Introduction to Foucault
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One of the broader modern views of the importance of power in human activity comes from the work of Michel Foucault, who has said, "Power is everywhere...because it comes from everywhere." —Aldrich, Robert and Wotherspoon, Gary (Eds.), 2001
Foucault on Power
Foucault's analysis of power is founded on his concept "technologies of power". Discipline is a complex bundle of power technologies developed during centuries as Foucault demonstrated in Discipline and Punish. For Foucault, power is exercised with intention. Instead of analyzing the difficult problem of who has which intentions, he focused on what is intersubjectively accepted knowledge about how to exercise power. For Foucault, power is actions upon others' actions in order to interfere with them. Foucault does not recur to violence, but says that power presupposes freedom in the sense that power is not enforcement, but ways of making people by themselves behave in other ways than they else would have done. One way of doing this is by threatening with violence. Yet, suggesting how happy people will become by buying an ATV is exercise of power as well, and there is a huge knowledge of techniques for how to (try to) elicit such behavior within marketing.
Foucault's works analyze the link between power and knowledge. He outlines a form of covert power that works through people rather than only on them. Foucault claims belief systems gain momentum (and hence power) as more people come to accept the particular views associated with that belief system as common knowledge (hegemony). Such belief systems define their figures of authority, such as medical doctors or priests in a church. Within such a belief system or discourse, ideas crystallize as to what is right and what is wrong, delineating what is normal and what is deviant. Within a particular belief system certain views, thoughts, or actions become unthinkable. These ideas, being considered undeniable "truths", come to define a particular way of seeing the world, and the particular way of life associated with such "truths" becomes normalized. This subtle form of power lacks rigidity, and other discourses can contest it. Indeed, power itself lacks any concrete form, occurring as a locus of struggle. Resistance, through defiance, defines power and hence becomes possible through power. Without resistance, power is absent, but it would be a mistake, some recent writers insist, to attribute to Foucault an oppositional power-resistance schema as is found in many older, foundationalist theoreticians. This view 'grants' individuality to people and other agencies, even if it is assumed a given agency is part of what power works in or upon. Still, in practice, Foucault often seems to deny individuals this agency, which is contrasted with sovereignty (the old model of power as efficacious and rigid).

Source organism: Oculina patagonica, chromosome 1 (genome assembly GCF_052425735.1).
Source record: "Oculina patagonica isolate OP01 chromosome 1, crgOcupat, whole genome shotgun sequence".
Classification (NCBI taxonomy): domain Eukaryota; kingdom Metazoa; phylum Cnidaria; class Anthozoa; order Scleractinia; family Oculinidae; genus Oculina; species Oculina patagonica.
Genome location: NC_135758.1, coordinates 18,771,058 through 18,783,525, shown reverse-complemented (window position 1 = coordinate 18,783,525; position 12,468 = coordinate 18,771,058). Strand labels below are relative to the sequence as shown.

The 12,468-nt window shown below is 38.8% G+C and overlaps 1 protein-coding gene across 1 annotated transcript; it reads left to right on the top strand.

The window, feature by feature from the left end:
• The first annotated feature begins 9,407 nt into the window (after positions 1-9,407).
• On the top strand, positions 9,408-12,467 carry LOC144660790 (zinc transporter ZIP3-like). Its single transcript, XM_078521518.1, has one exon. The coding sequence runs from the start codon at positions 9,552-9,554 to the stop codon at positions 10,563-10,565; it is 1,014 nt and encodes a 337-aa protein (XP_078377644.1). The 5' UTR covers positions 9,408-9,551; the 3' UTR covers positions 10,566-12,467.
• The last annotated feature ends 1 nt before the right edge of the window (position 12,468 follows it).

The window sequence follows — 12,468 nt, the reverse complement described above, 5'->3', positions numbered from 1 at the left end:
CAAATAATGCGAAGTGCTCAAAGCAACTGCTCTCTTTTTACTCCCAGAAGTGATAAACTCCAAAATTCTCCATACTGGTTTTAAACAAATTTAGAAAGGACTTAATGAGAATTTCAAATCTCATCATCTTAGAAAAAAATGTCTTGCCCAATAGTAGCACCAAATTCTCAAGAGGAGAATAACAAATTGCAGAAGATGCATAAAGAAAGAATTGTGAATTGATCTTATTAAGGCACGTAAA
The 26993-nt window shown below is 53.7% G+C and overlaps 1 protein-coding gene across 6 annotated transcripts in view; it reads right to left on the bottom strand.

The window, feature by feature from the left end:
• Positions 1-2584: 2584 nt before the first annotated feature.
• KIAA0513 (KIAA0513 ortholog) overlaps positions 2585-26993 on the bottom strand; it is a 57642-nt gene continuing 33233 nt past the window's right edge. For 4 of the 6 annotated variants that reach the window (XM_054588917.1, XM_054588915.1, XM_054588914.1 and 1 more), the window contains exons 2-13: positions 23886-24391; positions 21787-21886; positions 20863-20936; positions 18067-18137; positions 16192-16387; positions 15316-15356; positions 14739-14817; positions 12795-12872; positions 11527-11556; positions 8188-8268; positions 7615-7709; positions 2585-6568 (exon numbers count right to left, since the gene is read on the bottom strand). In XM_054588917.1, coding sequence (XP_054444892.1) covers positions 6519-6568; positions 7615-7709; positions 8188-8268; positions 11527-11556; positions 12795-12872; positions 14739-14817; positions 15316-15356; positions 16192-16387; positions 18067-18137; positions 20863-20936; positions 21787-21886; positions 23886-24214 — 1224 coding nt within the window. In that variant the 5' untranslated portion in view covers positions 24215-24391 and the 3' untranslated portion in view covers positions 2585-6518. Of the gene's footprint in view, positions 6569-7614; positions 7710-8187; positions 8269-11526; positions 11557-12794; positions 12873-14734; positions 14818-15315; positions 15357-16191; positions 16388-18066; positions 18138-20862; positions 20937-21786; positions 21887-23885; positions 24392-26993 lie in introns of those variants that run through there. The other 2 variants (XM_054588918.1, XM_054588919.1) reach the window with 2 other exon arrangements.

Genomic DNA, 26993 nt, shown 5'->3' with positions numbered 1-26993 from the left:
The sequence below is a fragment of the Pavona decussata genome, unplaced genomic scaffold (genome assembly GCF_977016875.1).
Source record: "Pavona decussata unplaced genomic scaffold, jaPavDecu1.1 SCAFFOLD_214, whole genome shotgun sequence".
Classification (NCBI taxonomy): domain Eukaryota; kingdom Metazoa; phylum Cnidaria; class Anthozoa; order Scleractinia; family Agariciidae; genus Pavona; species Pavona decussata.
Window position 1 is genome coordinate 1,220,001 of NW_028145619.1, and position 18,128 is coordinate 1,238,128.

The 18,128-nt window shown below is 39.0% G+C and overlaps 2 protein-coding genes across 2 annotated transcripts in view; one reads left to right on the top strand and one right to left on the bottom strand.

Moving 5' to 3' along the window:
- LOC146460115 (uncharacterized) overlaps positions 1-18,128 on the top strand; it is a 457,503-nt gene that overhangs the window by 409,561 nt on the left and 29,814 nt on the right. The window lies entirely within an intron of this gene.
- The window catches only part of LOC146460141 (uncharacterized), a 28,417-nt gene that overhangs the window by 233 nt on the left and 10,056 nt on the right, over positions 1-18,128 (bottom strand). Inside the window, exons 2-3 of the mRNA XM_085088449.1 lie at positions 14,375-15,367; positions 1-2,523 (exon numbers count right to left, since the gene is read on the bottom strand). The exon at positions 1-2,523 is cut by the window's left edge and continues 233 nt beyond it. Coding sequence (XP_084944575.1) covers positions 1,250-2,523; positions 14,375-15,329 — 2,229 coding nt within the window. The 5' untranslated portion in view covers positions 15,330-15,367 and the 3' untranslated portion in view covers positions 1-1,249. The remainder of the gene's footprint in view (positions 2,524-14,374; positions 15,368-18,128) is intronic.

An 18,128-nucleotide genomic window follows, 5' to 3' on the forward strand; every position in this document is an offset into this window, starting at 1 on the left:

"One needs to be nominalistic, no doubt: power is not an institution, and not a structure; neither is it a certain strength we are endowed with; it is the name that one attributes to a complex strategic situation in a particular society." (History of Sexuality, p.93)
"Domination" is not "that solid and global kind of domination that one person exercises over others, or one group over another, but the manifold forms of domination that can be exercised within society." (ibid, p.96)
"One should try to locate power at the extreme of its exercise, where it is always less legal in character." (ibid, p.97)
"The analysis [of power] should not attempt to consider power from its internal point of view and...should refrain from posing the labyrinthine and unanswerable question: 'Who then has power and what has he in mind? What is the aim of someone who possesses power?' Instead, it is a case of studying power at the point where its intention, if it has one, is completely invested in its real and effective practices." (ibid, p.97)
"Let us ask...how things work at the level of on-going subjugation, at the level of those continuous and uninterrupted processes which subject our bodies, govern our gestures, dictate our behaviours, etc....we should try to discover how it is that subjects are gradually, progressively, really and materially constituted through a multiplicity of organisms, forces, energies, materials, desires, thoughts, etc. We should try to grasp subjection in its material instance as a constitution of subjects." (ibid, p.97)